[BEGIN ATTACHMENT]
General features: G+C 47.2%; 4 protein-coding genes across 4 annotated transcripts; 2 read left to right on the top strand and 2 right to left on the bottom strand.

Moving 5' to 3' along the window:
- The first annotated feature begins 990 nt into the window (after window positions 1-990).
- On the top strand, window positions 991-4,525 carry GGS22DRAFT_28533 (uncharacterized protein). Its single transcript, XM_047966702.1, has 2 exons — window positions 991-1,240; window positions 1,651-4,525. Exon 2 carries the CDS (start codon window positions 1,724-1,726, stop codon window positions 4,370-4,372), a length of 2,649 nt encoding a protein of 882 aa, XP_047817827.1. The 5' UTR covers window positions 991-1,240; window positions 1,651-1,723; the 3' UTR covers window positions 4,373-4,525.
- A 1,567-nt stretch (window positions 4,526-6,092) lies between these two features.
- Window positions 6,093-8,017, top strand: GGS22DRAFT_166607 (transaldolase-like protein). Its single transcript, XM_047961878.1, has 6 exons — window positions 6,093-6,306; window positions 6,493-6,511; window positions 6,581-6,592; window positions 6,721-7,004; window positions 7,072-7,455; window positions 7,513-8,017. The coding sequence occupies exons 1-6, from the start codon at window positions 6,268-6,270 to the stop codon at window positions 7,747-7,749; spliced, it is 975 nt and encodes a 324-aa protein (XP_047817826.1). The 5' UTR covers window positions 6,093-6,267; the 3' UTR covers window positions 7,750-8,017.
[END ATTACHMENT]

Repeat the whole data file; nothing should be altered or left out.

General features: G+C 47.2%; 4 protein-coding genes across 4 annotated transcripts; 2 read left to right on the top strand and 2 right to left on the bottom strand.

Moving 5' to 3' along the window:
- The first annotated feature begins 990 nt into the window (after window positions 1-990).
- On the top strand, window positions 991-4,525 carry GGS22DRAFT_28533 (uncharacterized protein). Its single transcript, XM_047966702.1, has 2 exons — window positions 991-1,240; window positions 1,651-4,525. Exon 2 carries the CDS (start codon window positions 1,724-1,726, stop codon window positions 4,370-4,372), a length of 2,649 nt encoding a protein of 882 aa, XP_047817827.1. The 5' UTR covers window positions 991-1,240; window positions 1,651-1,723; the 3' UTR covers window positions 4,373-4,525.
- A 1,567-nt stretch (window positions 4,526-6,092) lies between these two features.
- Window positions 6,093-8,017, top strand: GGS22DRAFT_166607 (transaldolase-like protein). Its single transcript, XM_047961878.1, has 6 exons — window positions 6,093-6,306; window positions 6,493-6,511; window positions 6,581-6,592; window positions 6,721-7,004; window positions 7,072-7,455; window positions 7,513-8,017. The coding sequence occupies exons 1-6, from the start codon at window positions 6,268-6,270 to the stop codon at window positions 7,747-7,749; spliced, it is 975 nt and encodes a 324-aa protein (XP_047817826.1). The 5' UTR covers window positions 6,093-6,267; the 3' UTR covers window positions 7,750-8,017.